Unfortuantely the meat harvesters do not recognise the closed season either. They are generally scumbags who need to be reported to fisheries when seen to be doing the wrong thing, reports should generally be backed up with rego numbers etc if you get the chance. But in saying that there are also genuine fishermen out there who respect the rules and regs but simply take a feed of fish if presented to them. Is this morally correct for them to take a feed from these areas? Legally they are entitled to provided they meet size, bag and season regs.

Kev

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If it's legal..no problem. But I sure wouldn't eat anything coming out of this water !!!When I say meat harvesters I mean the guys I used to see at the dam hoofing it back to their cars with net bags full of large bass and yellas. Bags so heavy that two blokes had to carry them. These net bags were tied to a rope which gets thrown into the water, if anyone happens to do a check they don't find any fish. The end of the rope is in the water weighted down with a rock. Very hard to see.

These were all reported and left up to the appropriate authorities to deal with.

I only ever faced them once and put a tiny little catfish back in that they had left on the bank to die. They followed me down the bank muttering some garbage.

I came across another group a few weeks back out there across the creek, I was wearing a bone fishing shirt with an olive cap and brown shorts...I must have looked a bit like a ranger, every time they caught a fish they held it up so I could see the size and they'd yell " LEGAL SIZE ", they threw everything small back in after telling me, kept two bass each and left. I suppose I didn't help by staring at them everytime I saw them landing a fish ;)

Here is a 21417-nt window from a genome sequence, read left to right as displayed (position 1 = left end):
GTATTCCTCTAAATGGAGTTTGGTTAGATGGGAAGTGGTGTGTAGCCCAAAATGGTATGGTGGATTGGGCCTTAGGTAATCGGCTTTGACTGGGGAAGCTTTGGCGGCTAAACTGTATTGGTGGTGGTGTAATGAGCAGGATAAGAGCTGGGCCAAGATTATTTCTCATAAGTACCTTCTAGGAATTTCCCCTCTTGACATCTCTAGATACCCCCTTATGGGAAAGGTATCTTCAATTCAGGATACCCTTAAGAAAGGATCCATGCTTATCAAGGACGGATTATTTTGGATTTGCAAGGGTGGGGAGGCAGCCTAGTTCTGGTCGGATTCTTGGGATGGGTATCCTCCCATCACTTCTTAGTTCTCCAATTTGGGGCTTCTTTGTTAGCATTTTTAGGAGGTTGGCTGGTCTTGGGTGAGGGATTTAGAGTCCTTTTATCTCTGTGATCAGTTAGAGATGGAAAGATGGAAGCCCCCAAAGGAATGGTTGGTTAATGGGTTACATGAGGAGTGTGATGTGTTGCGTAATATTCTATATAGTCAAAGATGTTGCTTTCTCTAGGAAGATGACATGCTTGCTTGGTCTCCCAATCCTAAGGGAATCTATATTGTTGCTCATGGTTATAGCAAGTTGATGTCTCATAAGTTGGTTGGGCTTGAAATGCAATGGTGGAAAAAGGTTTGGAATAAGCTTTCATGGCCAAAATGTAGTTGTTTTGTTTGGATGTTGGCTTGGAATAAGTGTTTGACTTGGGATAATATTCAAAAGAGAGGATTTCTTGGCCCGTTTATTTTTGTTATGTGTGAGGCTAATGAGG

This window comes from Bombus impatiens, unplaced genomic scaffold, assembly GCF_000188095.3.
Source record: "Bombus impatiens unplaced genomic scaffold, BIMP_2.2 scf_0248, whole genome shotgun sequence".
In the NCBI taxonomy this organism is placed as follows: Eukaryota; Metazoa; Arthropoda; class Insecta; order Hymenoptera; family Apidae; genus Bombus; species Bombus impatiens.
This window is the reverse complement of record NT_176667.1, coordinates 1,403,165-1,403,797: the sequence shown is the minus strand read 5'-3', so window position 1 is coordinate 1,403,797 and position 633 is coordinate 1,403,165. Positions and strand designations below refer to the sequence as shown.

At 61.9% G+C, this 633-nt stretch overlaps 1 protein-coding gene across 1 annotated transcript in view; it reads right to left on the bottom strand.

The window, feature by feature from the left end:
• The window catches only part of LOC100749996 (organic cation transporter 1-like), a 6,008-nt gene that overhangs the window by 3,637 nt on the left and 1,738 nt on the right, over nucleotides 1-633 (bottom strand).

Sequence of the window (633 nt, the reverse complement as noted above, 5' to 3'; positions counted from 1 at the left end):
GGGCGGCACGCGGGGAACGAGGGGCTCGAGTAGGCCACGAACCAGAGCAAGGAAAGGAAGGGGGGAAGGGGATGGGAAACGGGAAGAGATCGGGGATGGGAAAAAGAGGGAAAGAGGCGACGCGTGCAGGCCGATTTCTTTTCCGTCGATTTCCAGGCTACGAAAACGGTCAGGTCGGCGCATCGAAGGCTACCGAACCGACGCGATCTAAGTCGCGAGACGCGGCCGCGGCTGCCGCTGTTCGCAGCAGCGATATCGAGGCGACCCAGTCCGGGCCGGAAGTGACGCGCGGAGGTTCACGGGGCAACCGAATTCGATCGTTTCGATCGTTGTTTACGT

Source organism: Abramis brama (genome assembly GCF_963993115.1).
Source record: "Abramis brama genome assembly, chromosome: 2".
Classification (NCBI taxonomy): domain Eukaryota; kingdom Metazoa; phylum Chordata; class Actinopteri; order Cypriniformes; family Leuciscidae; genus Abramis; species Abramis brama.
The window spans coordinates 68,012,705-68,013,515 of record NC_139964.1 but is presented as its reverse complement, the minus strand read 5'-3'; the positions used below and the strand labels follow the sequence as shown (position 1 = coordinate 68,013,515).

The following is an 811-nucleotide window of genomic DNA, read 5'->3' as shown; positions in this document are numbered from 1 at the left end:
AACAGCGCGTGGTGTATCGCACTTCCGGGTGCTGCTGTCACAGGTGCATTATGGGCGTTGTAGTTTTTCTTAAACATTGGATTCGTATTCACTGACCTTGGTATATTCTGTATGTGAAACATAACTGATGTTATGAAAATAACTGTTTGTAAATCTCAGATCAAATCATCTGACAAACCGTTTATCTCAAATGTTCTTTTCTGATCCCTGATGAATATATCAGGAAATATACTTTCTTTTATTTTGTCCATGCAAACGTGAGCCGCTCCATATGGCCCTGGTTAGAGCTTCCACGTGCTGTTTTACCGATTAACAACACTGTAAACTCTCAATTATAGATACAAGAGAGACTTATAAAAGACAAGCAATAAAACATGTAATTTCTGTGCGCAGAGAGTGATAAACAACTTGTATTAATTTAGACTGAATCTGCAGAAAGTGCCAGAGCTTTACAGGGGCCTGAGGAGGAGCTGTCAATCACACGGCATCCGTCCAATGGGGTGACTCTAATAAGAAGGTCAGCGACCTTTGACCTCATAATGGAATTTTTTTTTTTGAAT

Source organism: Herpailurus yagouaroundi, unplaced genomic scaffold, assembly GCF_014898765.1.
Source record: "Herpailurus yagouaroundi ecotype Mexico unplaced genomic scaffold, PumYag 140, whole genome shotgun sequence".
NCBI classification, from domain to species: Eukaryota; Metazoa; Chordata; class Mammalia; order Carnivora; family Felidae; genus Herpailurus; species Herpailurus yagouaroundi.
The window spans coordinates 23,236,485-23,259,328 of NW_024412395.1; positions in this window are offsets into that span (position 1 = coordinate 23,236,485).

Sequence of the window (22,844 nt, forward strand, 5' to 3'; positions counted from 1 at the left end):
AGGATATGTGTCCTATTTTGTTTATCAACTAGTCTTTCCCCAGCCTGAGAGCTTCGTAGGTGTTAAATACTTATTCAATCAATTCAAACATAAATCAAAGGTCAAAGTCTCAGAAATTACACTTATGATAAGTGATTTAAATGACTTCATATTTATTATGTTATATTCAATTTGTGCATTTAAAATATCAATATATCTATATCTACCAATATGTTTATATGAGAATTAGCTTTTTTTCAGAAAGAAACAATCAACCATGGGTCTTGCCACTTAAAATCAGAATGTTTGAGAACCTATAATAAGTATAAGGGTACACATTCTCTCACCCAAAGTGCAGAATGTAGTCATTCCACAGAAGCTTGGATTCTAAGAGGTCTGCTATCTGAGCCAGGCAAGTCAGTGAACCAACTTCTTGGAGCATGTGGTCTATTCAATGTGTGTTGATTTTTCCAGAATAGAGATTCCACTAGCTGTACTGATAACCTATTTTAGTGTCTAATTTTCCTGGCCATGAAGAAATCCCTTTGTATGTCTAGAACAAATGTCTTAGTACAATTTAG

I would usually never interfere but some things make me angry.

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According to DEEDI stocking and translocation regulations you can only stock local endemic species in private dams but stocking groups are allowed to stock golden perch and silver perch in SEQ impoundments.There is another regulation that states that you must not return non indiginous natives to the water. A good example beeing barred grunter the most invasive non indiginous native in SEQ. So once the yellas and silvers go over the wall they become non indiginous natives. Bass become wild bass and Mary River Cod become no take. A strange dichotomy of regulation but if adhered to may well see some recovery of bass and cod but unfortunately this does not happen as is evident in this thread and many others on the same subject.

Regs Steve

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Dinodadog wrote:

have to try the edges next time I go, talking about edges we will be able to start casting from the banks again soon as the water has gone down nearly a metre already.

Thats very interesting mate....I know your familiar with where this report was based. The water has risen about a foot and a half. Wonder where that lot came from ?